Our next destination was a KOA in the coastal town of Waldport, OR. The lots were amply sized and surrounded by lovely views of the sea. If you went out at the right times, you could even see a myriad of seals beached on the sandbar that would appear in the middle of the outlet, resting with their pups. It was sadly that at this point, our luck with the weather would run out. It is fascinating how quickly you really appreciate something once you lack it long enough. In our case, it was seeing blue skies. The whole week was so cloudy and overcast, that even the slightest hint of blue peeking through was considered a hope for good photos. The area of Waldport was definitely full of exciting places for photography, but for the week we were there the unpleasant weather put a bit of a damper on things.
Despite the ongoing drizzle we did make several excursions to scout out potential locations to shoot. The first of which was to the remains of collapsed sea caves called the Devil’s Punchbowl. Due to several large openings at the bottom of the bowl, waves fill and crash into the interior giving similarities to a punchbowl. At the edge of the parking lot there was a walking path that people had undoubtedly been using for a long time, as it was well worn, but it ended at the steep cliffs near the edge of the bowl. After some investigation, we found an easier path by going down a few streets and following a trail that wound down the hill and to the beach below. We made our way across the beach and over slippery, moss covered rocks to reach a narrow side entrance. Note, that we did this while it was low tide to avoid it being filled with water, and kept a close eye on how the water was moving so as not to let the tide come in on us unexpectedly. We spent some time exploring and marveling at being down inside the hollowed out structure created by wind, rain, and the pounding of the sea, and then made our exit. We walked along the beach back to our truck as the rain became harder. This is definitely a place we will come back to when the weather is more suitable for shooting.
As the week went by we were displeased to see no break from the rain. It was only on the last day that the sun finally burst forth and chased the clouds away. Taking advantage of the weather we decided to drive down the coast and see as much as we could. The Sea Lion caves were our first stop and are known not only for being one of the largest sea caves in the world but also for the abundance of Steller sea lions which visit the area. During this time of year however, most of the sea lions prefer to hang out on the rocks just outside the cave to raise the recently born pups. We made our way out to the cliffs and you could hear the growling and barking of the sea lions long before you could see them. Looking down to the rocks below, you could see them covering every open space they could find. The pups were nestled in between the larger bodies of the adults. A bald eagle hovered over the perches of the sea lions, riding on the currents and scouting for food, before a group of seagulls came whiling in and began diving at the eagle, driving him away back into the interior and towards the forest. Once we were done watching the sea lions we took the single elevator into the belly of the cave.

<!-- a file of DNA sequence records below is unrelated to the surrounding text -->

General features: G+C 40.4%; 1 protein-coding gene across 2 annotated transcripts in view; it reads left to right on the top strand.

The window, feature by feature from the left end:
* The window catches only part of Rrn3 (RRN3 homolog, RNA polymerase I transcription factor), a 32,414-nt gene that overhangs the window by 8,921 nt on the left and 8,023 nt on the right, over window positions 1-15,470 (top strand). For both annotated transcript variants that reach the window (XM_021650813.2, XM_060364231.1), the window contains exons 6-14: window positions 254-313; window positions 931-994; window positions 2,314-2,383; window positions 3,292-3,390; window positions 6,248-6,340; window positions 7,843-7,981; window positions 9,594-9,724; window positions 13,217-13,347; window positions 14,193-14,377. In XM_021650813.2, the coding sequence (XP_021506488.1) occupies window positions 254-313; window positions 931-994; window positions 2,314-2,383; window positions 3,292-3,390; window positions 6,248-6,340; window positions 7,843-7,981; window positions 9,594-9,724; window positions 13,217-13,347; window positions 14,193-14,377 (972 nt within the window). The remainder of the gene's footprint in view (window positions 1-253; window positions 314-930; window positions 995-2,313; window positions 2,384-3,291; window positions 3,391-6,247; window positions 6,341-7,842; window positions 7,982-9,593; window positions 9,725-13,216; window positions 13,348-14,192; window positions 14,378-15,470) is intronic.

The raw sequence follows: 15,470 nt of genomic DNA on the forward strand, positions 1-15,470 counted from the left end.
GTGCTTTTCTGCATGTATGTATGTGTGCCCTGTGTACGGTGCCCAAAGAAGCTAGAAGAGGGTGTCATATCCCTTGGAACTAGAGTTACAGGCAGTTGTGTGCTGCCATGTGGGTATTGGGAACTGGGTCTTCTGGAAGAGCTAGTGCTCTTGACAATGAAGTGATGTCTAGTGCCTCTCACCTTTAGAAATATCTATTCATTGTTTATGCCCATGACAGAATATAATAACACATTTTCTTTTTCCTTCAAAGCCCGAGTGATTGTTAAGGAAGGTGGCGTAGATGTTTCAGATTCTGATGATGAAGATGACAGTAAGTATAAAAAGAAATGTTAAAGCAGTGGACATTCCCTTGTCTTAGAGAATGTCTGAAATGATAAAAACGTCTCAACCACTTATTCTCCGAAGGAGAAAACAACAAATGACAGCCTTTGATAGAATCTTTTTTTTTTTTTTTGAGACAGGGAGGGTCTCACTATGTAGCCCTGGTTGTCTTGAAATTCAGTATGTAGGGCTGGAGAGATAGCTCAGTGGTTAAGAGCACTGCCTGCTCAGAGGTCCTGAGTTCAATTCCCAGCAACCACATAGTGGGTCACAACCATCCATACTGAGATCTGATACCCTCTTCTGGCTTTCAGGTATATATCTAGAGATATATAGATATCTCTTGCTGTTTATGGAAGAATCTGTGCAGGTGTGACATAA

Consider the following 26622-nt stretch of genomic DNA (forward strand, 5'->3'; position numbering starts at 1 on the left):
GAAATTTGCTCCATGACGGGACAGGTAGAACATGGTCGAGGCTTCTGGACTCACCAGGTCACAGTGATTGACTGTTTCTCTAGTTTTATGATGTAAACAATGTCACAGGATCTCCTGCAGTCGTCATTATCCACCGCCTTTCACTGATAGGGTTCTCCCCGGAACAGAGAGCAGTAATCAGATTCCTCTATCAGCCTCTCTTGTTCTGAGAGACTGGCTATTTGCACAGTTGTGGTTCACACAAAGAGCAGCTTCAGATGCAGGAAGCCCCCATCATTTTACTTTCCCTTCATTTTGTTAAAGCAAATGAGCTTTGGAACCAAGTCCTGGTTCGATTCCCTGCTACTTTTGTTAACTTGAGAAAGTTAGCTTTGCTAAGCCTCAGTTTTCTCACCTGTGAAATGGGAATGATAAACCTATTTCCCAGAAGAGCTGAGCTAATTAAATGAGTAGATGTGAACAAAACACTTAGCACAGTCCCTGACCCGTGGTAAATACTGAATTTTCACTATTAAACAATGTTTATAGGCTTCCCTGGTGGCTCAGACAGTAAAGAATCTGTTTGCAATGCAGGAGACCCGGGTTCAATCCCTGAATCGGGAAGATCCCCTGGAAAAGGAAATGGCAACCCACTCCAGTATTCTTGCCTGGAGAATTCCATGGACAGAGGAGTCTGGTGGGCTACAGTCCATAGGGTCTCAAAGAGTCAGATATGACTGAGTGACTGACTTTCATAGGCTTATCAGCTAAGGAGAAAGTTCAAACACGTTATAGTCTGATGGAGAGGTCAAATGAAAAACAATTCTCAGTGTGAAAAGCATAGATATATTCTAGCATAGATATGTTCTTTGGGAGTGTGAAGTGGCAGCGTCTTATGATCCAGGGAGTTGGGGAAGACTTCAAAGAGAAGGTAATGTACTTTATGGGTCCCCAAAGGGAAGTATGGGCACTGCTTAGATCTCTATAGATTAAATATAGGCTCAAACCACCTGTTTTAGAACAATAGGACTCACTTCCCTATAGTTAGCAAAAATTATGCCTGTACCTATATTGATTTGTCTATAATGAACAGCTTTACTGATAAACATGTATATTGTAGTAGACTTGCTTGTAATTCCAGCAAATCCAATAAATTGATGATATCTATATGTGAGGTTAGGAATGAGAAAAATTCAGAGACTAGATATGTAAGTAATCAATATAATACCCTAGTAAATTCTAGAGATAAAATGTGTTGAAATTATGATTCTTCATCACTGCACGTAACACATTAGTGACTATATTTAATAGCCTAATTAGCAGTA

The viewing area was covered by a wires to prevent people from climbing any deeper into the cave. Initially, it seemed as though the cave was completely empty however, after looking more closely, I noticed what appeared to be a solitary bull sea lion that was quite massive. After several minutes he was roused long enough to use his flipper to scratch himself, very much like a dog, before turning belly up, nestling into the rock, and promptly going back to his nap. Aside from the bull sea lion, the cave was filled with countless pigeon guillemots with bright orange legs and black & white bodies. Up a staircase behind the observation area, led to a great view of Heceta Head lighthouse perched an opposing cliff. Brandon snapped a few photos of the lighthouse and we made our way back to the surface. On the other observation deck above ground you could more readily see the large groups of sea lions sprawled out on the rocks below. They bellowed and barked loudly as they vied for the best spots on the rocks, mothers making sure to keep their pups safe from encrouchers and giving a gutteral howl of disapproval if the other sea lions came too close.
We left the Sea Lion cave and made a stop not ten minutes away at a pull off from the road. A winding staircase lead down to the rocky shore where you could hear water whirling and making odd noises as the waves crashed in and were sucked back out again. This is where we found Thor’s Well. At the edge of a plain covered in volcano rock there was a gaping hole, about a fourth the size of the Devil’s Punchbowl. If the waves hit the hole just right, a large splashing of water would surge out and up into the air with a loud woosh and then be sucked back down again, leaving a dark blackened hole covered in an extraordinary number of mussels and barnacles. The shells glittered from the water and I couldn’t help but pity anyone who was unfortunate enough to fall into Thor’s Well. It promised at the very least a heavy maiming on the sharp edges that filled the entirety of the inside, if you were lucky not to be sucked out and drowned in the swirling maelstrom of the ocean. A group of tourists took a chance and got extremely close, and within a matter of moments the ocean rushed forwards in a massive wave that crashed against the shore hard and drenched them. They laughed and squealed as they hurriedly made their way away from the edge, and I breathed a sigh of relief that none of them had been knocked into the gaping maw. We watched the waves and began to devise a pattern to the waves which would give us a chance to shoot and create some interesting effects with the long exposures.